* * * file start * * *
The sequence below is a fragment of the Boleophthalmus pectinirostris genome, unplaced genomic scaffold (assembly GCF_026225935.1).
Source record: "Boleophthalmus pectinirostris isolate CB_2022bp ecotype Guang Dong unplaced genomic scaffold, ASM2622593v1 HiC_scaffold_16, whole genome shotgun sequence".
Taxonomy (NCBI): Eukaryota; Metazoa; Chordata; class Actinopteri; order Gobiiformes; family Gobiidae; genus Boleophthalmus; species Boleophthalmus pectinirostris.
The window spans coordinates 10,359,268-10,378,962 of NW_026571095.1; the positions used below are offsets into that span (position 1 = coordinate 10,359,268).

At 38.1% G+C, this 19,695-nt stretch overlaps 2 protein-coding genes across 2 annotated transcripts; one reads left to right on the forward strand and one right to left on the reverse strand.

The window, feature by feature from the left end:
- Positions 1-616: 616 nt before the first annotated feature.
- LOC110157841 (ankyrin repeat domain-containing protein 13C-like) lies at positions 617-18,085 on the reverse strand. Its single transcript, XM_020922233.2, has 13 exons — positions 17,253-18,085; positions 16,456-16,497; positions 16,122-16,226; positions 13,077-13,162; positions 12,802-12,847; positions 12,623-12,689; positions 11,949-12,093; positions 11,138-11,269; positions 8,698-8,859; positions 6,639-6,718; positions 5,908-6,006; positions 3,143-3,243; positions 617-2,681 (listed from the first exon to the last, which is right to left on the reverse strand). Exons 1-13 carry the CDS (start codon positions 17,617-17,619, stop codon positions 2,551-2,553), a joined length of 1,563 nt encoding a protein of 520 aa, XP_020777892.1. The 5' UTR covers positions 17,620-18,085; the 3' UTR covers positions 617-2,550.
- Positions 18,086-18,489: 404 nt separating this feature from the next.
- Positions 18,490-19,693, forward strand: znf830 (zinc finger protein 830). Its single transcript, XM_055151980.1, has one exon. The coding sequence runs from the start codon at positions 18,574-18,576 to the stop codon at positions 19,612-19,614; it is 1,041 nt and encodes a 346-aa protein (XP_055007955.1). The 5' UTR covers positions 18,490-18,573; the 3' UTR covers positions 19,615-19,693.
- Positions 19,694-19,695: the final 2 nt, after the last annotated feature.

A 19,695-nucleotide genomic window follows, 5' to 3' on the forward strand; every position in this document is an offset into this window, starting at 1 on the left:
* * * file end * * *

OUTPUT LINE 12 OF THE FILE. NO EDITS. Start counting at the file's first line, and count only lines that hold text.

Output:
A 19,695-nucleotide genomic window follows, 5' to 3' on the forward strand; every position in this document is an offset into this window, starting at 1 on the left: